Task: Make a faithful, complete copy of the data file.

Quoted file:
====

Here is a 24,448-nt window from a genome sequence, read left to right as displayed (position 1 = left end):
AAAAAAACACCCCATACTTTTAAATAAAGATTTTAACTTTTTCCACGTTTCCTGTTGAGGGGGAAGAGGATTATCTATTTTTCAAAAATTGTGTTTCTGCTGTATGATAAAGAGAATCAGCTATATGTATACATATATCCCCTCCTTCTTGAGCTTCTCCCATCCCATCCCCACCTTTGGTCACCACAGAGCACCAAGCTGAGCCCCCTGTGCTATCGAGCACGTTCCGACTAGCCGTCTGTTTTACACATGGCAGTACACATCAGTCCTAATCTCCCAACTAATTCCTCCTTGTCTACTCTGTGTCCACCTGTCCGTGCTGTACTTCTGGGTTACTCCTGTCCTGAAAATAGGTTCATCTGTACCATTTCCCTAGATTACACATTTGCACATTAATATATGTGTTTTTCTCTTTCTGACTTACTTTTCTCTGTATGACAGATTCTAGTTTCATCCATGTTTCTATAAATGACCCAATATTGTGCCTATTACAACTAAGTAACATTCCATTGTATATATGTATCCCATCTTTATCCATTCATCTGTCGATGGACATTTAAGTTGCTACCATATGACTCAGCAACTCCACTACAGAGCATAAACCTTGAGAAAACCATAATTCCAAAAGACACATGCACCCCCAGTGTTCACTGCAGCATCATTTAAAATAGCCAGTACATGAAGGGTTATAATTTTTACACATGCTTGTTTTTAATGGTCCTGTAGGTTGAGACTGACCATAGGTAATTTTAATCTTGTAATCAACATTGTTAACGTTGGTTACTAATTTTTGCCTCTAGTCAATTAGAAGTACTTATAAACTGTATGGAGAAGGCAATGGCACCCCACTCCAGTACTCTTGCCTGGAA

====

Here is a 24,448-nt window from a genome sequence, read left to right as displayed (position 1 = left end):
AAAAAAACACCCCATACTTTTAAATAAAGATTTTAACTTTTTCCACGTTTCCTGTTGAGGGGGAAGAGGATTATCTATTTTTCAAAAATTGTGTTTCTGCTGTATGATAAAGAGAATCAGCTATATGTATACATATATCCCCTCCTTCTTGAGCTTCTCCCATCCCATCCCCACCTTTGGTCACCACAGAGCACCAAGCTGAGCCCCCTGTGCTATCGAGCACGTTCCGACTAGCCGTCTGTTTTACACATGGCAGTACACATCAGTCCTAATCTCCCAACTAATTCCTCCTTGTCTACTCTGTGTCCACCTGTCCGTGCTGTACTTCTGGGTTACTCCTGTCCTGAAAATAGGTTCATCTGTACCATTTCCCTAGATTACACATTTGCACATTAATATATGTGTTTTTCTCTTTCTGACTTACTTTTCTCTGTATGACAGATTCTAGTTTCATCCATGTTTCTATAAATGACCCAATATTGTGCCTATTACAACTAAGTAACATTCCATTGTATATATGTATCCCATCTTTATCCATTCATCTGTCGATGGACATTTAAGTTGCTACCATATGACTCAGCAACTCCACTACAGAGCATAAACCTTGAGAAAACCATAATTCCAAAAGACACATGCACCCCCAGTGTTCACTGCAGCATCATTTAAAATAGCCAGTACATGAAGGGTTATAATTTTTACACATGCTTGTTTTTAATGGTCCTGTAGGTTGAGACTGACCATAGGTAATTTTAATCTTGTAATCAACATTGTTAACGTTGGTTACTAATTTTTGCCTCTAGTCAATTAGAAGTACTTATAAACTGTATGGAGAAGGCAATGGCACCCCACTCCAGTACTCTTGCCTGGAA